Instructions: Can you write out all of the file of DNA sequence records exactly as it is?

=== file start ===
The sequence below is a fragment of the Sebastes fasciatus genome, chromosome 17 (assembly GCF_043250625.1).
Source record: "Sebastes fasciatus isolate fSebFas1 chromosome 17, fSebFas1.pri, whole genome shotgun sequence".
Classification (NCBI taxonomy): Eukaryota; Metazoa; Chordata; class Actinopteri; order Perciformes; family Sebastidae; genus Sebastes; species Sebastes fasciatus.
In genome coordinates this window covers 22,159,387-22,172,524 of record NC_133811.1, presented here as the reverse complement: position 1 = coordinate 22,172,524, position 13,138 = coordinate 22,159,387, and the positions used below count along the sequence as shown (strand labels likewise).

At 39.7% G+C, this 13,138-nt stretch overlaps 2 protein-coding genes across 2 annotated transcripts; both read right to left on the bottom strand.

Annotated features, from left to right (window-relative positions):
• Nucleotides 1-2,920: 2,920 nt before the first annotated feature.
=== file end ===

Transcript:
The sequence below is a fragment of the Sebastes fasciatus genome, chromosome 17 (assembly GCF_043250625.1).
Source record: "Sebastes fasciatus isolate fSebFas1 chromosome 17, fSebFas1.pri, whole genome shotgun sequence".
Classification (NCBI taxonomy): Eukaryota; Metazoa; Chordata; class Actinopteri; order Perciformes; family Sebastidae; genus Sebastes; species Sebastes fasciatus.
In genome coordinates this window covers 22,159,387-22,172,524 of record NC_133811.1, presented here as the reverse complement: position 1 = coordinate 22,172,524, position 13,138 = coordinate 22,159,387, and the positions used below count along the sequence as shown (strand labels likewise).

At 39.7% G+C, this 13,138-nt stretch overlaps 2 protein-coding genes across 2 annotated transcripts; both read right to left on the bottom strand.

Annotated features, from left to right (window-relative positions):
• Nucleotides 1-2,920: 2,920 nt before the first annotated feature.